# 2.12 Newton’s Method

Newton’s method is a numerical technique for solving equations of the form

[2.136]

where *f* : ^{n} → ^{n} is differentiable. It starts with an initial guess or “seed” value *x*^{[1]}, which the user supplies. Based upon this, the procedure recursively generates a sequence of values *x*^{[2]}, *x*^{[3]}, *x*^{[4]}, … , which should converge to a solution.

###### 2.12.1 Univariate Newton’s Method

In the univariate case, we consider *f* : → and seek a value x such that

[2.137]

If *f* is nonlinear, this may be difficult to solve directly. However, we can fit a linear polynomial approximation to *f* and easily solve

[2.138]

The solution approximates a solution to the original equation [2.137]. The quality of the approximation depends upon how we construct . Newton’s method repeats this process recursively, at each step improving its approximation of *f* until the solution for [2.138] comes sufficiently close to a solution for [2.137].

Start with seed value *x*^{[1]}. Fit a tangent-line approximation ^{[1]} to *f* :

[2.139]

and select *x*^{[2]} as the solution to

[2.140]

This is illustrated in Exhibit 2.16.

*x*

^{[2]}is obtained from

*x*

^{[1]}by fitting a tangent-line approximation to the function

*f*.

Repeat the process at *x*^{[2]} to obtain ^{[2]} and *x*^{[3]}. Subsequent ^{[k]} and *x*^{[k + 1]} are obtained recursively in this manner. In general

[2.141]

Setting this equal to 0 and solving for *x*^{[k + 1]} yields

[2.142]

This is the general recursive formula for the univariate Newton’s method.

###### 2.12.2 Example: Univariate Newton’s Method

Consider the equation

[2.143]

In this case,

[2.144]

and

[2.145]

Starting with seed value *x*^{[1]} = 1, apply [2.142] recursively. Results are indicated in Exhibit 2.17. Equation [2.143] has solution *x* = 1.19089.

###### 2.12.3 Caveats

The univariate Newton’s method is easy to implement and usually converges rapidly. In theory, it can fail. This can happen if *f* ′(*x*^{[k]}) = 0 for some *k* or if *f* has an inconvenient shape. Such a circumstance is depicted in Exhibit 2.18. These problems may be solved by starting at a different seed value *x*^{[1]}.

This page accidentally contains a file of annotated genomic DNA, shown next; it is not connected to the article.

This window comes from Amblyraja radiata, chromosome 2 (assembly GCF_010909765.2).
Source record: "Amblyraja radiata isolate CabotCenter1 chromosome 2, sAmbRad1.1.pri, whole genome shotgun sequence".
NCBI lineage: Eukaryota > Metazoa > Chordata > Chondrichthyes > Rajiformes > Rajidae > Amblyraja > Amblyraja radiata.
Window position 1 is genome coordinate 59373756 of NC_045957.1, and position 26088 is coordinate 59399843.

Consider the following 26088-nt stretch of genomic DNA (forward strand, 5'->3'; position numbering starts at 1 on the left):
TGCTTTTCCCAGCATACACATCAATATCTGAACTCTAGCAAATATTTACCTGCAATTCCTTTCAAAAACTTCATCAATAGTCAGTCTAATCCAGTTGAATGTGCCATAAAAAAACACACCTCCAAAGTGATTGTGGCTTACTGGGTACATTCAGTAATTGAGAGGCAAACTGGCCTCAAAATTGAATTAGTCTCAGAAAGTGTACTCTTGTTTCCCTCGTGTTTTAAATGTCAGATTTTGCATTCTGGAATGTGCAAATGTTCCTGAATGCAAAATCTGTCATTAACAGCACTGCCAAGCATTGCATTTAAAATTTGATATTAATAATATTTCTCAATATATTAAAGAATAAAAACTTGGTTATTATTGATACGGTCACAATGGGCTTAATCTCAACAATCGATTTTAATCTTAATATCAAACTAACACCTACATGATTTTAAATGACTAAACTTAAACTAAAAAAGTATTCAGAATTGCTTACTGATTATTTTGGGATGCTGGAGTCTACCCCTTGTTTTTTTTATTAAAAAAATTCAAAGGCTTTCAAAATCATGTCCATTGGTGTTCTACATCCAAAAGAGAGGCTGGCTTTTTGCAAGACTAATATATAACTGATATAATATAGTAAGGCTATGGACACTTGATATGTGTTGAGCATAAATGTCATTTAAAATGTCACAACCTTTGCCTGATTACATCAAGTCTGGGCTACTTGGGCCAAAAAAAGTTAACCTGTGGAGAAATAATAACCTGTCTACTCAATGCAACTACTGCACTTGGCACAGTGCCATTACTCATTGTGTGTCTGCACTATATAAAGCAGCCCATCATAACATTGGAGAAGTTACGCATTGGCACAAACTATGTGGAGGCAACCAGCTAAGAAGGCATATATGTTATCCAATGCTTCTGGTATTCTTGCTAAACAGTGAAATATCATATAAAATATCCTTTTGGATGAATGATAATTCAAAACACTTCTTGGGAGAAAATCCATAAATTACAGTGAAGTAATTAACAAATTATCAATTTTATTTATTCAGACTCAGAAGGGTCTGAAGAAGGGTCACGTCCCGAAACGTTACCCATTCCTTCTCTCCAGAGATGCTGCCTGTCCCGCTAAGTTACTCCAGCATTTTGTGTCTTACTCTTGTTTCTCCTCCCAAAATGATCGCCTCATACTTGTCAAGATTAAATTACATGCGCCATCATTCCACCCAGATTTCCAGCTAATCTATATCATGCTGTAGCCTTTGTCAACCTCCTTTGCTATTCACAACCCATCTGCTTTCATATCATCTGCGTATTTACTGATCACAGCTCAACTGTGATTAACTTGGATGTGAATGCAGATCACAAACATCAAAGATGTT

Equation [2.137] need not have any solutions, so failure of Newton’s method to converge may indicate that no solutions exist. Alternatively, [2.137] may have multiple solutions. For any given seed value, Newton’s method will find only one solution. Starting with other seed values may allow us to find others, but Newton’s method may converge to the same solution found with the first seed value. In this situation, Newton’s method must be supplemented with other analyses to ensure all solutions are found. Suitable analyses will depend upon the form of Equation [2.137].

###### 2.12.4 Secant Method

If an analytic expression for the derivative of *f* is unavailable, it can be approximated using finite differences. Another alternative is the **secant method**, which is a modification of Newton’s method. Using the same general approach as Newton’s method, it replaces tangent lines with secant lines interpolated between consecutive points *x*^{[k − 1]} and *x*^{[k]}, as illustrated in Exhibit 2.19.

In recursive formula [2.142] of Newton’s method, the derivative *f* ′(*x*^{[k]}) is replaced with the secant line slope

[2.146]

Given values *x*^{[k − 1]} and *x*^{[k]}, subsequent value *x*^{[k + 1]} is obtained as

[2.147]

The secant method is initialized with two seed values *x*^{[1]} and *x*^{[2]}. The function *f* need not be differentiable. As long as it is continuous and reasonably well behaved, the secant method generally performs well, but convergence issues similar to those with Newton’s method arise.

###### Exercises

Use Newton’s method with seed value *x*^{[1]} = 0 to solve the equation:

[2.148]

Use the secant method with seed values *x*^{[1]} = 0 and *x*^{[2]} = 1 to solve the same equation as in the previous exercise.